The only specific action of Thaddaeus, apart from the other apostles, is recorded in John 14:22.  The Lord’s Supper has concluded, Jesus has announced His departure, but told the apostles that He would not leave them comfortless.  He tells the apostles that He will manifest Himself to them, even though the world will not see Him.  This is when Thaddaeus (a.k.a., Judas, the son of James) speaks:

He, Judas (not the Iscariot), speaks to Him, “Lord, how is it that you will manifest yourself to us, but not to the world?”

Literally, he asked Jesus, “what has happened that you are about to manifest yourself to us, and not the world?”19 Thaddaeus didn’t understand what Jesus was talking about, but the Lord had reference to the sending of the Holy Spirit.20  This is something that would not be given to the world, but only to those who kept Jesus’ commandments.

1 See J.G. Tasker’s article on “Judas” in James Hasting’s Dictionary of Christ in the Gospels.

2 Matthew 10:3.  There is a debate as to the validity of this reading, as a very small minority of manuscripts are missing the name “Lebbaeus.”  For more information about these variants, see Nestle’s article in James Hasting’s Dictionary of Christ in the Gospels, “Lebbaeus.”

3 See Nestle’s article in Hasting’s Dictionary of Christ in the Gospels, “Lebbaeus.”  Also, McClintock and Strong’s Cyclopedia of Biblical, Theological, and Ecclesiastical Literature, Vol. 5, page 315, gives several possibilities that have been argued for the meaning.

4 Easton’s Bible Dictionary, “Lebbaeus.”

5 Smith’s Bible Dictionary, “Lebbaeus.”

6 Vincent’s Word Studies, note on Mark 3:18.

7 See Thayer’s dictionary, “Lebbaeus” (G2280).  However, Easton’s Bible Dictionary (“Thaddaeus”) says that the name means “Breast,” and Nestle (Hasting’s Dictionary of Christ in the Gospels, “Lebbaeus”) records the theory that a scribe made a slight alteration (the extra “b,” apparently) so as to not give the apostle an “undignified” name that meant “mamma” (as in “mammogram”).

8 Compare the King James’ Version with most modern translations in Acts 1:13.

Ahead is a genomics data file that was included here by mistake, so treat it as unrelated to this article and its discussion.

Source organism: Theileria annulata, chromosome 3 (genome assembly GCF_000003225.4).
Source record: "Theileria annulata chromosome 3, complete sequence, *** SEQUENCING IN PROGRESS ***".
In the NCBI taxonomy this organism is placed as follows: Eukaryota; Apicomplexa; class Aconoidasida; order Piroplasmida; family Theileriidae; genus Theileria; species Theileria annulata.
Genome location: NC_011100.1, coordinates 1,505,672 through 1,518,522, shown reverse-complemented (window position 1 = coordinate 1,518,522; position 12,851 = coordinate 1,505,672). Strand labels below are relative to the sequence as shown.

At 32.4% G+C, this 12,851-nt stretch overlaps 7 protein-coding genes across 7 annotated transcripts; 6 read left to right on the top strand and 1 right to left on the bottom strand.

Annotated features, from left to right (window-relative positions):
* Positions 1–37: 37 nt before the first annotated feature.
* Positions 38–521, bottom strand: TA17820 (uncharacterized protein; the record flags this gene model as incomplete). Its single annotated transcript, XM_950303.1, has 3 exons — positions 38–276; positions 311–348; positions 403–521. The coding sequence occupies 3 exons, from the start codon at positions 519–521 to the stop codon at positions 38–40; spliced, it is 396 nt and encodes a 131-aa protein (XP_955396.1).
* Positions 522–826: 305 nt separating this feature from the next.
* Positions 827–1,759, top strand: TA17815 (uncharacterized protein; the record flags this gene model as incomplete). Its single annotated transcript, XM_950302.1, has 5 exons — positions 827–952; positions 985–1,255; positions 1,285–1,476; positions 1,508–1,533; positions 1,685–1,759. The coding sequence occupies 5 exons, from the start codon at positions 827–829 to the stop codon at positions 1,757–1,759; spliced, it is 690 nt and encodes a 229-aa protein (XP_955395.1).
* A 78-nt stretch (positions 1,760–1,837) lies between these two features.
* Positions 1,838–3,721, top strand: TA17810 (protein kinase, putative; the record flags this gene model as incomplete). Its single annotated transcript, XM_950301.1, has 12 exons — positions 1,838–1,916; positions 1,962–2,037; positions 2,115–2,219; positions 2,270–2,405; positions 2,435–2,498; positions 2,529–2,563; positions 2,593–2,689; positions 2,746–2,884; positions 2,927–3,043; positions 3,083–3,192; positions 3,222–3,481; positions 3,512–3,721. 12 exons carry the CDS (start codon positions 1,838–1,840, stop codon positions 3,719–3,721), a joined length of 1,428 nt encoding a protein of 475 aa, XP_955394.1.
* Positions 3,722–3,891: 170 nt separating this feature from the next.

9 N.T. Caton, in his Commentary on the Minor Epistles, took the position that only the apostles were inspired, and that Luke and Mark received their information from apostles (primarily Paul and Peter, respectively).

10 See chapters on Matthew and James, the son of Alphaeus, for more discussion on their relationship.

11 Most Catholics seem to take this position, though the New American Bible (which is a Catholic production) translates Acts 1:13 as “Judas, son of James,” which opposes their traditional view.

12 See Matthew 10:2-4 in Greek.  Young’s Literal Translation says “James of Zebedee” and “James of Alphaeus.”

13 Nestle, “Lebbaeus” in James Hasting’s Dictionary of Christ in the Gospels.

14 I could find no sources that stated this part of the theory, but it seems to be the best explanation as to why Luke would differ from the other two lists.

15 John 14:22

16 See International Standard Bible Encyclopedia, “Judas of James.”

17 Mark 3:13-19; Luke 6:12-16.

18 In addition to this name confusion, there are also several manuscripts of Latin and Syrian origin that read “Judas Zealot” or “Judas Thomas” in place of “Thaddaeus” in Matthew and Mark’s accounts.  These most likely stem from traditions about the apostles that were assumed to be true, and thus placed in the text itself.  See James Hasting’s Dictionary of Christ in the Gospels, “Lebbaeus.”

19 Modern Literal Version.  See also Vincent’s Word Studies at this passage.

20 John 14:17.